My parents exposed their child to often unusual and atypical experiences-or at least looking back, it seems so. We went to the racetrack and church, the bowling alley and Bible school. We saw Jerry Lee Lewis and the Lennon Sisters in concert. We learned how to play poker and we mastered the game of hopscotch. These were the most opposite of events and entertainments and some of them perhaps not necessarily considered appropriate for children.
In thinking back to those times, I have to remember that today life is governed by different rules and everything we say and do must be politically correct. In the fifties, lives were simpler and in some ways-not in all ways-people were less judgmental and more caring. In looking at life through those eyes, I consider one of the most unusual sporting adventures we witnessed as children was wrestling. And, since our parents chose to expose us to the sport, it made perfect sense that we were introduced to one of the most famous wrestlers of all times-none other than the one and only, Richard “Dick the Bruiser” Afflis.
“The Bruiser” was an Indiana native having been born in Delphi, Indiana-I had to Google Delphi to find out exactly where it was located-and grew up in Lafayette, Indiana, where he first played high school football. He continued playing football as a college student for the Boilermakers of Purdue University and then played lineman for the Green Bay Packers in the early fifties, before becoming a professional wrestler.
The interest in wrestling exploded after WWII so it must have been a natural choice for our parents to take us to the Armory to see the famous “Bruiser” when he came to town. Forget the fact that wrestling was and still is one of the most aggressive and brutal sports of all, if not in actuality, violent on some levels. “The Bruiser” became a legend in the world of wrestling and somewhat of a hero in Indiana and particularly in Indianapolis where he lived.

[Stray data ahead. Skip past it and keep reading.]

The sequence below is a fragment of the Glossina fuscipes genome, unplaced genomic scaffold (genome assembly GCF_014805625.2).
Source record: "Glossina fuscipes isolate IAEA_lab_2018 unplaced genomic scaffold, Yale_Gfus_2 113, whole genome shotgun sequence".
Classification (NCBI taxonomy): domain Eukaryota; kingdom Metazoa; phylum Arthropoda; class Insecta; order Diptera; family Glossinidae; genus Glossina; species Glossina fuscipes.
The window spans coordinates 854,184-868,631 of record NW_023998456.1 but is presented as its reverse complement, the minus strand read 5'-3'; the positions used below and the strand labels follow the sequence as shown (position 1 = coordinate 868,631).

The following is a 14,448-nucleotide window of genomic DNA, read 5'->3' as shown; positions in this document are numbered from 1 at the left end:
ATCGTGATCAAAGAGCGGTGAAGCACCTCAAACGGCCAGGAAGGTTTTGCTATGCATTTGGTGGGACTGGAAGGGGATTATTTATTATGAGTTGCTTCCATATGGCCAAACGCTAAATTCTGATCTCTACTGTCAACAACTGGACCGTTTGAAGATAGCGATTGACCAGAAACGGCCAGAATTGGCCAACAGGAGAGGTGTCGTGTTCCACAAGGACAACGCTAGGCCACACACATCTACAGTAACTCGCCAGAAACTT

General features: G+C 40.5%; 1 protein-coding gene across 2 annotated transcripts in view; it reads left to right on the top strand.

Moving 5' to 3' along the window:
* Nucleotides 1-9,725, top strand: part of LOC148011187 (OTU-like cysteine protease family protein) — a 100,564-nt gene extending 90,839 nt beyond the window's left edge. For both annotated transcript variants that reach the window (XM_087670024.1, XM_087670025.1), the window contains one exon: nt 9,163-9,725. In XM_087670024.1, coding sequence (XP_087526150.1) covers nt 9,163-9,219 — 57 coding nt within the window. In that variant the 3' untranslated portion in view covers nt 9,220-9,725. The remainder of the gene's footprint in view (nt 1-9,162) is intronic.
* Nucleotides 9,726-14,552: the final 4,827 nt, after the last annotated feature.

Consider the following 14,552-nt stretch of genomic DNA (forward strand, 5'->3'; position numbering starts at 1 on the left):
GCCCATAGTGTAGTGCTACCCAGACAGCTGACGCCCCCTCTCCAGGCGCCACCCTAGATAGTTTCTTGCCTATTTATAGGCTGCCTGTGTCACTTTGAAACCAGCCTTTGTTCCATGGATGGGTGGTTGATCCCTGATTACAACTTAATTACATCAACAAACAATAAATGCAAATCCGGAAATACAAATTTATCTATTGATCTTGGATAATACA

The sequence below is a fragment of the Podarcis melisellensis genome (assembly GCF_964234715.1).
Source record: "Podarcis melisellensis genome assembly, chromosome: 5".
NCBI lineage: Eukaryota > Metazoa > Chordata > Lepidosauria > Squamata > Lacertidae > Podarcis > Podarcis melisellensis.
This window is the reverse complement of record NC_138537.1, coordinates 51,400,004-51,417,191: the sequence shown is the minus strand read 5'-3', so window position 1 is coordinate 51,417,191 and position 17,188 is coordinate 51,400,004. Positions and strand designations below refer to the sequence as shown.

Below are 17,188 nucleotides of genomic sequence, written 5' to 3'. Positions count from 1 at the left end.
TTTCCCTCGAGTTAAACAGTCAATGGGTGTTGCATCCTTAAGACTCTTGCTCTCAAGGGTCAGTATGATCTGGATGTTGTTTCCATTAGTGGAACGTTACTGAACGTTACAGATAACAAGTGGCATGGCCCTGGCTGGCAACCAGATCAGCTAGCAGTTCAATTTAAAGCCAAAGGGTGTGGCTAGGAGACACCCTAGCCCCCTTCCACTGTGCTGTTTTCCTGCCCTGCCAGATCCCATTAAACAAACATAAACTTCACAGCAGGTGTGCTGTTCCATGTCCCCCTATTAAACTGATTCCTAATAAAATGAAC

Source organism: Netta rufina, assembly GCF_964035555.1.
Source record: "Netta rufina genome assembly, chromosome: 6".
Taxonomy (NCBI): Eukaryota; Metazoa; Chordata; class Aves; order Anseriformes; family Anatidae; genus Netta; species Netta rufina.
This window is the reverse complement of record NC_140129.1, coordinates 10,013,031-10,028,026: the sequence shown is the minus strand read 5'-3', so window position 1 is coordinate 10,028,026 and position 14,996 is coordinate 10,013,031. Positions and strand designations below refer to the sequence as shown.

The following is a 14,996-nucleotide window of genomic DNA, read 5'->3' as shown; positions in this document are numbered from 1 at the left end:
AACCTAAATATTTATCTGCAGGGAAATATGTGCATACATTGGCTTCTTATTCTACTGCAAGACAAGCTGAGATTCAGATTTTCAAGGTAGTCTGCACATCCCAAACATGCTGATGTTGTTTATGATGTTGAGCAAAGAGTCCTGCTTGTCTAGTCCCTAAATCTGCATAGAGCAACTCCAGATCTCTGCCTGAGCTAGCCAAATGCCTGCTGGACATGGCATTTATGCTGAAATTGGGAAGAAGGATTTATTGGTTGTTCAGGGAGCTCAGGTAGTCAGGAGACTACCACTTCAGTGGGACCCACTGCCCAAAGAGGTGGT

I have only a vague memory of “The Bruiser”, but Sissy reminded me of our excursion to the Armory and helped trigger the memory of this unusual nugget of my childhood. She easily recalled the event and described “The Bruiser” as being barrel-chested with bleached blond hair. His favorite opponent carried an equally frightening moniker of “The Crusher” and sported bleached blond hair as well. It must have been the fashion for wrestlers at the time, which eventually carried over to Hulk Hogan, a more modern-day wrestler.
For me, I remember the shoes-high top lace-ups in bright red. Apparently, I was a shoe aficionado even then. On the other hand, perhaps I just preferred to concentrate on the shoes he was wearing rather than the jeering and heckling of the crowd-strangely gruesome behavior from seemingly normal people, which I have never been able to understand. The wrestling experience apparently left a much greater impression on Sissy, as she loves her boxing and football contests of today. I consider them two equally aggressive sports, which often make me cringe with the crushing of body against body.
For me, I prefer petticoats and the more gentile sports of tennis and golf. Sorry Bruiser-I do not think I liked watching you wrestle in person, and I certainly do not watch it on TV today. Mickey Rourke gave me enough of a flavor for the sport in the movie “The Wrestler”-barrel-chested, with bleached blond hair, wearing the shoes. Red shoes? Now those are worth thinking about.